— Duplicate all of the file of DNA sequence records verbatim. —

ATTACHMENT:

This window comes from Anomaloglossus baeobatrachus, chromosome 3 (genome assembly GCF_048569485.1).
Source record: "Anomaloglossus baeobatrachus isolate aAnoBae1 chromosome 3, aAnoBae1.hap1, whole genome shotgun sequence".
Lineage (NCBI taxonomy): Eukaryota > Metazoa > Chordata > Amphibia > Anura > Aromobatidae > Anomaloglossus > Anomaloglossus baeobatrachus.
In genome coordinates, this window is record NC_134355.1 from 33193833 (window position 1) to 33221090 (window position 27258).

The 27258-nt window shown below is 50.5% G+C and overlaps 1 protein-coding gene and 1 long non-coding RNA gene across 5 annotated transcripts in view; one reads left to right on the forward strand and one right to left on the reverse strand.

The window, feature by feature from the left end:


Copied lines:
This window comes from Anomaloglossus baeobatrachus, chromosome 3 (genome assembly GCF_048569485.1).
Source record: "Anomaloglossus baeobatrachus isolate aAnoBae1 chromosome 3, aAnoBae1.hap1, whole genome shotgun sequence".
Lineage (NCBI taxonomy): Eukaryota > Metazoa > Chordata > Amphibia > Anura > Aromobatidae > Anomaloglossus > Anomaloglossus baeobatrachus.
In genome coordinates, this window is record NC_134355.1 from 33193833 (window position 1) to 33221090 (window position 27258).

The 27258-nt window shown below is 50.5% G+C and overlaps 1 protein-coding gene and 1 long non-coding RNA gene across 5 annotated transcripts in view; one reads left to right on the forward strand and one right to left on the reverse strand.

The window, feature by feature from the left end: